is created by David Witten, a mathematics and computer science student at Vanderbilt University. For more information, see the "About" page.


What is Inflation?

Inflation means rising prices on average. There are three ways of measuring this.

Consumer Price Index (CPI)

The CPI uses a basket of goods (food, housing, clothes, transportation, recreation), and looks at the change in price since the base year. A big problem with this is that not everyone purchases the same products. For example, people in California use more gasoline than people in other places. Also, students, whose main consumption is tuition, are completely disconnected from the “typical consumer.”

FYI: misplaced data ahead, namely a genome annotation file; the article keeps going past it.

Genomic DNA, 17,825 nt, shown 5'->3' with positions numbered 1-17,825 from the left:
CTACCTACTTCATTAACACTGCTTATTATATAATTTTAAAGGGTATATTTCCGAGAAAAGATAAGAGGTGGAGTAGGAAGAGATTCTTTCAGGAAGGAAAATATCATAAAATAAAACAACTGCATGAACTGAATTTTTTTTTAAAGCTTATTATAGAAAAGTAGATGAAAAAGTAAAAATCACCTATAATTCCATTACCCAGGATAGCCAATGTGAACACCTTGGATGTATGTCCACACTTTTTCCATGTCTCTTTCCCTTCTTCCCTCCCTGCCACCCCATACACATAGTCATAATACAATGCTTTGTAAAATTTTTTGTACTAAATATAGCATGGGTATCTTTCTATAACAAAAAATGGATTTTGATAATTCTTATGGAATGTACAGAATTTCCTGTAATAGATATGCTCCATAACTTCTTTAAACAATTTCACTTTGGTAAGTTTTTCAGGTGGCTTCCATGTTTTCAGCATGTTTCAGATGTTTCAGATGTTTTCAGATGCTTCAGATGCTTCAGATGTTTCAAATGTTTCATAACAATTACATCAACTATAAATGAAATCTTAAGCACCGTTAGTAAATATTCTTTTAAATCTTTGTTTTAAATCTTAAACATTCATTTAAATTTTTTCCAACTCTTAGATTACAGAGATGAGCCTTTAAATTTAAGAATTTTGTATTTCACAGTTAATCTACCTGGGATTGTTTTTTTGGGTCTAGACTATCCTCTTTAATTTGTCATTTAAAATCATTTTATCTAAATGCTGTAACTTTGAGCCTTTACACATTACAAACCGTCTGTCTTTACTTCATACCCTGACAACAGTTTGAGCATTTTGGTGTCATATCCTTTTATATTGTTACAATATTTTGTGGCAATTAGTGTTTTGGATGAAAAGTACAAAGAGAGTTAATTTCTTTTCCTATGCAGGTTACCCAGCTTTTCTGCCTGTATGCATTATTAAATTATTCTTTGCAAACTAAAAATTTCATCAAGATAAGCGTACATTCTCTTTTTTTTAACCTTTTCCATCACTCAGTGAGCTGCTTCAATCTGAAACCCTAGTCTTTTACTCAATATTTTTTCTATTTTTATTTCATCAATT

Producer Price Index (PPI)

Measures prices of goods sold by domestic producers

GDP Deflator

Nominal GDP/Real GDP. Straight up measures total inflation.


When inflation is high, that means the government is not producing at its fullest potential, decreasing the production possibility frontier.

Additionally, they can be very damaging to someone planning retirement plans. People on fixed incomes are severely hurt. Additionally, inflation may affect your tax bracket, capital gains taxes, or other financial aspects.